OPINION: Friday's drubbing of a physical Samoan team was outrageous at times with the All Blacks' ball handling and running skills on show for all to see.
But in terms of areas to improve ahead of the first Test, what can Steve Hansen & co take from it?
Plenty… Take a look.
1. Protecting the ball at the base of the ruck
If you look at the image below, you can see the All Blacks have a breakdown just outside their 22m. One of the All Blacks forwards has been committed to the ruck to assist the tackled player.
In haste to set up their channel pods, Aaron Smith is left isolated at the back of the ruck.
His isolation leaves the All Blacks vulnerable to a counter ruck or him getting pinned from the fringe defence. That could subsequently destabilise the ball, making the delivery to the back slow, putting the backs on the back foot.
The fringes of the breakdown is something that the All Blacks have worked hard on since being defeated by Ireland at Soldier Field in November. But it's something that they'll have to continue to work on.
In the photos below, the All Blacks forwards have begun fanning out but with the forwards expecting the ball to go wide. However, if the ball doesn't go wide, they give Aaron Smith an awful lot to do.
A similar situation is seen in the second photo which is the lead up to the Lions third try against the Highlanders.
While the field position is different and more dangerous for the Highlanders, the principle is very much the same - the forwards have expected the ball to go wide, exposing halfback Kayne Hammington.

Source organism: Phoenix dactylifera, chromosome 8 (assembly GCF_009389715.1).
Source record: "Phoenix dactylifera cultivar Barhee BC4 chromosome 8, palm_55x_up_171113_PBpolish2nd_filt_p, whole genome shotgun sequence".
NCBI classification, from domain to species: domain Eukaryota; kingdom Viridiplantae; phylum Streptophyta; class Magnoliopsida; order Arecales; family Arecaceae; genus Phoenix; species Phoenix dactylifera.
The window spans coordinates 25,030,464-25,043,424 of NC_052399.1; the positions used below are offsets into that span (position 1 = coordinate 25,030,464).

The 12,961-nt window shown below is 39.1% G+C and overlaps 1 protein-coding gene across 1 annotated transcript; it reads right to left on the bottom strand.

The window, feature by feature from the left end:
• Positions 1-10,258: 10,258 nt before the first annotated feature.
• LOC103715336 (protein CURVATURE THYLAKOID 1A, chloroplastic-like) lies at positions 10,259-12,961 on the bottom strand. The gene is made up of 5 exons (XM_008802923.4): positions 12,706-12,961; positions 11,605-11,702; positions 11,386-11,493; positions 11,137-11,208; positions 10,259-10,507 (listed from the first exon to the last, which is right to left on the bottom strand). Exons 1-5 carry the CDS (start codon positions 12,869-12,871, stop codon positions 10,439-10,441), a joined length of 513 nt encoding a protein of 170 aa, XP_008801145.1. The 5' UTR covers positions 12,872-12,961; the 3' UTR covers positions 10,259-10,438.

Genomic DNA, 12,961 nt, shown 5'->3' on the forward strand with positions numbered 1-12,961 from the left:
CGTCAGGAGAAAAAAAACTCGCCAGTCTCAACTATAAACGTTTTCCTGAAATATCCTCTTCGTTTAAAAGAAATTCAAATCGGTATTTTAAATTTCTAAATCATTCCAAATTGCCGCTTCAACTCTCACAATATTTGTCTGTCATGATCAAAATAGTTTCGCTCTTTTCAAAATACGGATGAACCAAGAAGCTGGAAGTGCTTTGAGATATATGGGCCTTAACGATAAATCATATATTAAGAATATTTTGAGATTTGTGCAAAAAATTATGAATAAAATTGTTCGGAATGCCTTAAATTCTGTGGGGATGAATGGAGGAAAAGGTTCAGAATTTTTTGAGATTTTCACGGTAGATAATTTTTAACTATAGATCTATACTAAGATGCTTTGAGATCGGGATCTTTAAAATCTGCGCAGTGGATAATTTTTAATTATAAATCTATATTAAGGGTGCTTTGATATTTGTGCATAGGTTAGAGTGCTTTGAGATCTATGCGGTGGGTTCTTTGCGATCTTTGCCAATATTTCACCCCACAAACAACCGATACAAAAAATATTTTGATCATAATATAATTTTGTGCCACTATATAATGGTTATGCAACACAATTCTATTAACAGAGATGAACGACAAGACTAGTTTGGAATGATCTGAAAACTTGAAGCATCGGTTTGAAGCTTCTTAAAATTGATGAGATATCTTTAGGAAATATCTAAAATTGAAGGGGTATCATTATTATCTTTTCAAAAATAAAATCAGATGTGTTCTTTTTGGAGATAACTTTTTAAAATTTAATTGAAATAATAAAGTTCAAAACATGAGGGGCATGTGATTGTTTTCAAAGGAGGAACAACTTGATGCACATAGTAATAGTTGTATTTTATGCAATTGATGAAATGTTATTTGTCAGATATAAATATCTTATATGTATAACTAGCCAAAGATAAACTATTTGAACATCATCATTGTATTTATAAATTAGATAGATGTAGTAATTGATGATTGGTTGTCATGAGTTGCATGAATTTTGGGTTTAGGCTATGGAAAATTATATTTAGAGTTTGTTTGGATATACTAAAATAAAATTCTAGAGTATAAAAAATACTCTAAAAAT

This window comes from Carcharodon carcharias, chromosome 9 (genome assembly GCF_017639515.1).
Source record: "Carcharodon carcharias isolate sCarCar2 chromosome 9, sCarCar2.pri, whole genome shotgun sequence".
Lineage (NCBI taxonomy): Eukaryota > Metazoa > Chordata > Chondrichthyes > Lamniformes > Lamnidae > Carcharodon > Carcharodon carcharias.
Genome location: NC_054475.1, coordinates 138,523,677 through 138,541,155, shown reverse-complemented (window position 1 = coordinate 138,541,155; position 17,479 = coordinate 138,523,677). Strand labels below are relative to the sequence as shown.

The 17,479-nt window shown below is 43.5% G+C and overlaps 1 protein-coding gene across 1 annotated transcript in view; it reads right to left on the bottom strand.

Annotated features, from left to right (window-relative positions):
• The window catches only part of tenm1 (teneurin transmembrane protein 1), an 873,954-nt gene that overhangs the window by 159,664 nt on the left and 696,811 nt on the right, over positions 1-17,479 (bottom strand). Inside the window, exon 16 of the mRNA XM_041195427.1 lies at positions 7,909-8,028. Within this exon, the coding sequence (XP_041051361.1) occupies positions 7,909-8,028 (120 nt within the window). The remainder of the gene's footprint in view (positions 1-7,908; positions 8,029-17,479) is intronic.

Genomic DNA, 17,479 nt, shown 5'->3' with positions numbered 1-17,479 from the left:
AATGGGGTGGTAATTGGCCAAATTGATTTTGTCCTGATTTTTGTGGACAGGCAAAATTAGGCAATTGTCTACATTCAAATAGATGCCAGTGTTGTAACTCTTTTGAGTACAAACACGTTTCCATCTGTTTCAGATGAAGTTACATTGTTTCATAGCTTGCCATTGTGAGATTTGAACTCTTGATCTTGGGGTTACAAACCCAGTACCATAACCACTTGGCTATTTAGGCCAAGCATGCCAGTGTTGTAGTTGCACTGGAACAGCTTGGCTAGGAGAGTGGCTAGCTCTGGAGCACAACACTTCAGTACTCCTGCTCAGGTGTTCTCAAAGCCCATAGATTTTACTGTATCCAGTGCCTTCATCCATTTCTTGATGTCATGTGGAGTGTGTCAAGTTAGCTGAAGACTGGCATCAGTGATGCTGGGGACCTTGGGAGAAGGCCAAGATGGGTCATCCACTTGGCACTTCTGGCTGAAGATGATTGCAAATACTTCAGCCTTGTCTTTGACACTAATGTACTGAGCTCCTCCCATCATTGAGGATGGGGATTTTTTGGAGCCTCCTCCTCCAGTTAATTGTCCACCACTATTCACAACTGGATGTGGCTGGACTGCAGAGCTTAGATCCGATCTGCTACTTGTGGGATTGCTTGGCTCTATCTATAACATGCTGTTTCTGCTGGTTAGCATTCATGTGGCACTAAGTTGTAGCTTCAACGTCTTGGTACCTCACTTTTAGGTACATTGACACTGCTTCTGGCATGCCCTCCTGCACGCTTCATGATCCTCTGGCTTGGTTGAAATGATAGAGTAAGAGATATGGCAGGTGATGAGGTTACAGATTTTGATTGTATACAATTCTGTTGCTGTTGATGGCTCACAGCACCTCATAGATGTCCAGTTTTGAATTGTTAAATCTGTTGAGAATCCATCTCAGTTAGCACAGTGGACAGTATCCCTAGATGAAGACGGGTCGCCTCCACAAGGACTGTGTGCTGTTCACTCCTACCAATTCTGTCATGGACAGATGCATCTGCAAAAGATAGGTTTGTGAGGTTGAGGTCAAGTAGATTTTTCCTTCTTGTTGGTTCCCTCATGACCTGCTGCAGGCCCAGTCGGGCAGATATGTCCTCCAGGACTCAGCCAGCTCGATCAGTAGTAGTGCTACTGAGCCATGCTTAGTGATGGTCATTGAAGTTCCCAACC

3. High balls up the tram lines
This is something that terrorised the Crusaders in their tour match and the All Blacks will do well to avoid. It's a tool the Wallabies tried to exploit in the 2011 Rugby World Cup semi-final but it was dismantled by wingers Richard Kahui and Cory Jane.
Conor Murray and Rhys Webb will likely be the halves in the matchday squad for the Lions with the former perfecting the kick.
Beauden Barrett and co love to sit at the back and wait for the ball to come to them but a well-placed kick brings them into play earlier than they'd like and also brings the Lions forwards into play.
4. Defensive isolation in the 12 and 13 channel
The Lions have looked to exploit this channel in the tour matches with varying success. However as they've already employed it against one All Black midfielder in Sonny Bill Williams, they could continue with it as it's proved relatively successful.
Using Warrenball tactics and a big ball runner (ie; CJ Stander or Ben Te'o), you can see in the photo the Lions have managed to isolate the opposing 12 or 13.
They then rely on that ball runner to keep his arms free in order to offload the ball. It's a tool the All Blacks have used on opposing teams and with SBW as well as Anton Lienert-Brown, it's proved to be successful - can the Lions play the same game?
Matt Tewhatu is a digital producer for Newshub.